Annamaria Moslovska, a ten-year-old from Kharkiv, eastern Ukraine, smiles in a waiting room at the train station in Zahony, Hungary, Monday, March 7, 2022. (AP Photo/Darko Vojinovic)
ZAHONY, Hungary — After bombs started falling in her hometown of Kharkiv, Annamaria Maslovska left her friends, her toys, and her life in Ukraine and set off on a days-long journey with her mother toward safety in the West.
After finally crossing the Hungarian border by train along with hundreds of other Ukrainian refugees, the 10-year-old Maslovska said she had begun to worry about her friends in Kharkiv after the messages she sent to them on Viber went unanswered.
“I really miss them because I can’t contact them, they just read my messages and that’s all. I really worry, because I don’t know where they are,” she said in clear English from inside the train station at the border town of Zahony.
Annamaria, who was raised alone by her mother, is one of more than 1 million children who have fled Ukraine in the less than two weeks since Russia first invaded the country, something UNICEF spokesperson James Elder called “a dark historical first.”
That means that children represent around half of the more than 2 million people that have fled the war, an exodus that the U.N. refugee agency has called the fastest-growing refugee crisis in Europe since World War II.
Most of those fleeing the war have entered countries on Ukraine’s western border, like Hungary, Poland, Slovakia, Romania and Moldova. The majority have gone into Poland, where 1.33 million refugees have crossed according to the Polish Border Guard agency.
Moldova Prime Minister Natalia Gavrilița told CNN on Sunday that one in every eight children in her country is a refugee.
Valeria Varenko, 9, fled with her mother Julia and her little brother from Ukrainian capital Kyiv after bombings had forced them to shelter in the basement of their apartment building.
After driving day and night for two days, the family reached a temporary refugee reception center in Barabas, Hungary. Valeria said she wanted to tell children left behind in Ukraine to be careful, and not to touch any objects in the street because “they could be bombs which can hurt them very much.”
Her father stayed behind to help defend Kyiv from Russian troops edging closer to the city. She said she was very proud of him, and that she misses him “very much.”
“I would really like him to come, but unfortunately he isn’t allowed,” she said.
Her mother Julia, 30, said that even though she was afraid herself, she’d told Valeria to be strong and brave, and that the most important thing was keeping their family together.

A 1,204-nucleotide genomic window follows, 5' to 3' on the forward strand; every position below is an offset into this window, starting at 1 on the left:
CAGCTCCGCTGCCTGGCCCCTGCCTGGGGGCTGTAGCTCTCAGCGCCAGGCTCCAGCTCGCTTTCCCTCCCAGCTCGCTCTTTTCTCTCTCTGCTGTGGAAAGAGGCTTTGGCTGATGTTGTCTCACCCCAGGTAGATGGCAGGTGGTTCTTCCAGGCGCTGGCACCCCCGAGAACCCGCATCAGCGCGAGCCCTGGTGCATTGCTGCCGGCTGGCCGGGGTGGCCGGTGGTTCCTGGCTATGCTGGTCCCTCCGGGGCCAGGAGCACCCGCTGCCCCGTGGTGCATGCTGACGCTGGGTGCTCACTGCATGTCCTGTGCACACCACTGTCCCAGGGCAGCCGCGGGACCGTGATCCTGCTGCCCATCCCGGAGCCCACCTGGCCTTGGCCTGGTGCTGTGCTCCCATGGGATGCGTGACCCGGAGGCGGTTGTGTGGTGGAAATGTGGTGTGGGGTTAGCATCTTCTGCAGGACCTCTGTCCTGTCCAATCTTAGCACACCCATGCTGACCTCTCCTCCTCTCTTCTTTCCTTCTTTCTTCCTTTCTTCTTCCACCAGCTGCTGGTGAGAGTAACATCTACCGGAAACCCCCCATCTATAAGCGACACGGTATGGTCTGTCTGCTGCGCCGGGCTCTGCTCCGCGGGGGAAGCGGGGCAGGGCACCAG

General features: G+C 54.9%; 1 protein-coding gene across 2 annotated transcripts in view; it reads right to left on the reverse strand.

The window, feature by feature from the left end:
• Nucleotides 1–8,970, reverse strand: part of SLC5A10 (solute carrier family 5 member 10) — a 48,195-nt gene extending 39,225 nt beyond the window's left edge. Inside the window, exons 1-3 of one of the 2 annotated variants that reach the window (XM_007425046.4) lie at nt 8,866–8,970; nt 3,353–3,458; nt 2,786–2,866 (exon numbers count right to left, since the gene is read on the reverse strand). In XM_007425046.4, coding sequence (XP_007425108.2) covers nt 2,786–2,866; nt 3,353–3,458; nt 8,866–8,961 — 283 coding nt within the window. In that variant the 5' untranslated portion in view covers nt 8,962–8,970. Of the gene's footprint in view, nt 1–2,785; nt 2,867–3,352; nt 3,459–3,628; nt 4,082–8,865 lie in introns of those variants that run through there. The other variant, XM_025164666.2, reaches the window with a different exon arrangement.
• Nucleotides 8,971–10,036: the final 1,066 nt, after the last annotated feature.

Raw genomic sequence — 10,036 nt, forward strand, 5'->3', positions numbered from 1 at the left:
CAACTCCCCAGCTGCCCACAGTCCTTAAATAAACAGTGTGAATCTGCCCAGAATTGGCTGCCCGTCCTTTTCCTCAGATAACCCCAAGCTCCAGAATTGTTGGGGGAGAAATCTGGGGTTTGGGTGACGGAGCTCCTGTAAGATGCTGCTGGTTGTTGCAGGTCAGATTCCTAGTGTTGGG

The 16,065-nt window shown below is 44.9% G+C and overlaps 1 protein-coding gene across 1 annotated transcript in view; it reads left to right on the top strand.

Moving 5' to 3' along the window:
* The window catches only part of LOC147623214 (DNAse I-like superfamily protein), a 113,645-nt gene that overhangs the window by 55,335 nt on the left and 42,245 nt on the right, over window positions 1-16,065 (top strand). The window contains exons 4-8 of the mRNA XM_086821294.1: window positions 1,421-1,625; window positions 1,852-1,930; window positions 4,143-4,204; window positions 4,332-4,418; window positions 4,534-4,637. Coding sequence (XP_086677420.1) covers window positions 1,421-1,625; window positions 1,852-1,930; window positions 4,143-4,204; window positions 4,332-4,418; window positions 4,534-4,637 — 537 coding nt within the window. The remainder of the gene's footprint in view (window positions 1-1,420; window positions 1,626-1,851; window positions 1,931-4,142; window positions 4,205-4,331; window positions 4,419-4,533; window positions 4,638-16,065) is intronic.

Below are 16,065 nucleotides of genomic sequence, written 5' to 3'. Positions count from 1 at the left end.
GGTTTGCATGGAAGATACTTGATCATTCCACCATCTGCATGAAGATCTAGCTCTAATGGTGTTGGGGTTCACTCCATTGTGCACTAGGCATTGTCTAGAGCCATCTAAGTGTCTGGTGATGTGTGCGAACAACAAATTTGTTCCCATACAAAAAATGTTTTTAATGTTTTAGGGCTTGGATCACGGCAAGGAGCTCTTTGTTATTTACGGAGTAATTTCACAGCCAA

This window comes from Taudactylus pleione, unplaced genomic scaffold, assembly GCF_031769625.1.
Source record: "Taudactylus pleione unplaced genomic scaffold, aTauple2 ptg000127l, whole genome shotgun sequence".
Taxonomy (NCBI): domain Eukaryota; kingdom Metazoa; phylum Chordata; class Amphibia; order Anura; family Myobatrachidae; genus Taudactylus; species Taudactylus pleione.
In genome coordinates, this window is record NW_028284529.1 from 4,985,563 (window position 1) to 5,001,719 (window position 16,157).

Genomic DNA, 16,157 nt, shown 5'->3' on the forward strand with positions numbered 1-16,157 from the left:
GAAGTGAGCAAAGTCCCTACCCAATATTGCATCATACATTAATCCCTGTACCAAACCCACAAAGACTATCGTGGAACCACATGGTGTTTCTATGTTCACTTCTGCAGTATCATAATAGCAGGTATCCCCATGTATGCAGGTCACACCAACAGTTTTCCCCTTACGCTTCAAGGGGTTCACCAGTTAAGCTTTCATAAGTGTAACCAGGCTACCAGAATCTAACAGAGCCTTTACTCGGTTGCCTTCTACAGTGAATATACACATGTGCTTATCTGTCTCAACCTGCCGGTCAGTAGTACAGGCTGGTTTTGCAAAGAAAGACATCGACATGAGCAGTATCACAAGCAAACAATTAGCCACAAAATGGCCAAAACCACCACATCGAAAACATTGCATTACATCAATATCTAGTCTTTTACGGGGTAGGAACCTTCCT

“We will pray that this will all be over soon so we can come home,” Julia said.
In addition to children, most other refugees are women — the mothers and grandmothers of the children that are bringing them to safety — since Ukrainian men from age 18 to 60 aren’t permitted to leave the country.
That policy is aimed at keeping men available to fight against Russian forces that are making deeper incursions into Ukrainian territory.
Annamaria’s hometown of Kharkiv, Ukraine’s second-largest city with 1.5 million inhabitants, has undergone heavy bombardment by Russian forces. Residential areas in the city near the Russian border were shelled for several days before a missile strike hit a government building in the city’s central Freedom Square last week, killing at least six.
Ukrainian President Volodymyr Zelenskyy called the attack “frank, undisguised terror.”
Even though she’s only 10, the precocious Annamaria, now a refugee, already knows she wants to be an actress in the United States, and is proud of speaking English at a high level.
“I want to be an actress in USA and English is a very popular language,” she said. “A big percent of people in the world know it and it’s very easy to speak it in other countries.”
She and her mother, Viktoria, planned to travel on to Hungary’s capital, Budapest, but didn’t know where they would go after that. Annamaria said she hoped to visit Disneyland in Paris.
Once the war ends, she said, she wants to go back to Kharkiv and reconnect with her friends who have been scattered by Russia’s violent invasion.
“If war stops, I really want to go home because there are my friends, there are beautiful parks, supermarkets, centers, and playgrounds behind my house,” she said. “Kharkiv, it’s like a piece of your heart.”
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